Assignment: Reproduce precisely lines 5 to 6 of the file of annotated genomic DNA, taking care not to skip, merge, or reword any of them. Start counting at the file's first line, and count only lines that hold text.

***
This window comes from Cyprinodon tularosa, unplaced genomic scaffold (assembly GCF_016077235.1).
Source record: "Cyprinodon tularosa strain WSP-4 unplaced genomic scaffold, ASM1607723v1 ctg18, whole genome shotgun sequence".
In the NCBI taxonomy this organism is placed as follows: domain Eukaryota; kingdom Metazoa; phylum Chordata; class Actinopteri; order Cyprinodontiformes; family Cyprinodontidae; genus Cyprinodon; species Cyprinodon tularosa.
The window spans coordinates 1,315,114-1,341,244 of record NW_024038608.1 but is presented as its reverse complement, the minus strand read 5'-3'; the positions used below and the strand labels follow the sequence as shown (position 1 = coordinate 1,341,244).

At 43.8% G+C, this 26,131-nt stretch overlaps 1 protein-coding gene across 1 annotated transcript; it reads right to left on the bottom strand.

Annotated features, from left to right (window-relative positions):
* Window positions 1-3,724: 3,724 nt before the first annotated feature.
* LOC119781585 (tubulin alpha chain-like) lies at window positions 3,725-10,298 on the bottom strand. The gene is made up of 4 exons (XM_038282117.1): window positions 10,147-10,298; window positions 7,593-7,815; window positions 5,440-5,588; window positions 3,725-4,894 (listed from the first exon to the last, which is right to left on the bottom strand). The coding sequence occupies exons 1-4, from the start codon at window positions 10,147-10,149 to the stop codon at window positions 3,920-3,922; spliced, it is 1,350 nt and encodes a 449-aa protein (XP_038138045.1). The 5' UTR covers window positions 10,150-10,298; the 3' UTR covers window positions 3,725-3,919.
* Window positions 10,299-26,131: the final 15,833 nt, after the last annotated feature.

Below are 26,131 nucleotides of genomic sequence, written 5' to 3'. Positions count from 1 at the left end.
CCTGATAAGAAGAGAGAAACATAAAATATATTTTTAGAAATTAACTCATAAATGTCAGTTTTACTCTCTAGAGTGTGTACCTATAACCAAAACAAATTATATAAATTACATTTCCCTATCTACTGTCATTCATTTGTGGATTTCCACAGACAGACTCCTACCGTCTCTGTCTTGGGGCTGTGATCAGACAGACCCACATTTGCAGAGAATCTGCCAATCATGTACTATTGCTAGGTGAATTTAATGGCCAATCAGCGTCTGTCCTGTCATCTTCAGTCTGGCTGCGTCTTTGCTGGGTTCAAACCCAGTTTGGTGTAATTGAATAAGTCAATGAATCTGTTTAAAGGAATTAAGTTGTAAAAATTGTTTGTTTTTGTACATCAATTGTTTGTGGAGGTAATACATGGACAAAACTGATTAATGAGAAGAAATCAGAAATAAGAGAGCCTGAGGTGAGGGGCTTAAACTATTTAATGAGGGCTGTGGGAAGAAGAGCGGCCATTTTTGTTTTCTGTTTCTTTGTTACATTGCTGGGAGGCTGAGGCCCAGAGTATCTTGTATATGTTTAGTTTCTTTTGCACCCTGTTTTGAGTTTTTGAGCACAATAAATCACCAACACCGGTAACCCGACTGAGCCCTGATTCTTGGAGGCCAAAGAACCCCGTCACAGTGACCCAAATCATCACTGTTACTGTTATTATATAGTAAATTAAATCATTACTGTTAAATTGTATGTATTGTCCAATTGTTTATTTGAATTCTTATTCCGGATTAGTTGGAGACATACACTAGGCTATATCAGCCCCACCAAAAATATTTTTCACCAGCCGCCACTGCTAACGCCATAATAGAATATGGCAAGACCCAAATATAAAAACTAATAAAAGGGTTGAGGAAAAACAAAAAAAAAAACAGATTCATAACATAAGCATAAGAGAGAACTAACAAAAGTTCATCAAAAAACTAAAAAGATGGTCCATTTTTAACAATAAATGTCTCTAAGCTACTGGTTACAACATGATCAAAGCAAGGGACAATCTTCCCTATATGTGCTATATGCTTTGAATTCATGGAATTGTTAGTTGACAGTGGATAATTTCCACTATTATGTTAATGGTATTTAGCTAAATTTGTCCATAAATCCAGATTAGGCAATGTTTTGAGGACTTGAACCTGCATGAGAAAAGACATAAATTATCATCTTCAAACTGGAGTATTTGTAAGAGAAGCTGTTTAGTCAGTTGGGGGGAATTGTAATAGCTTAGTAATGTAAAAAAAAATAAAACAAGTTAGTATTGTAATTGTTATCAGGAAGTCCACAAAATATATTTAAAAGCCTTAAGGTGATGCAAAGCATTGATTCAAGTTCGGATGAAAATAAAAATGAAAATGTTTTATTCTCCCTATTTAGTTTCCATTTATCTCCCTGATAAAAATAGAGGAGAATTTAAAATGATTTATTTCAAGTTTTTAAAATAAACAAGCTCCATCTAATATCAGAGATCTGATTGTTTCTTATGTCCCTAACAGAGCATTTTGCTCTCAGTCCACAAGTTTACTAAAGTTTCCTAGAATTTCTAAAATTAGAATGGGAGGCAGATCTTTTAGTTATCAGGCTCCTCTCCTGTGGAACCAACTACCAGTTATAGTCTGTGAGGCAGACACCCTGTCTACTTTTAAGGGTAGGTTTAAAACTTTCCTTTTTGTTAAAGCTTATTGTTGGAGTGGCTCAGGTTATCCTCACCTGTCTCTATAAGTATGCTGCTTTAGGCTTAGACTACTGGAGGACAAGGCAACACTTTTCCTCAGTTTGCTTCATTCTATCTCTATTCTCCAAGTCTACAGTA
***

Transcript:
At 43.8% G+C, this 26,131-nt stretch overlaps 1 protein-coding gene across 1 annotated transcript; it reads right to left on the bottom strand.

Annotated features, from left to right (window-relative positions):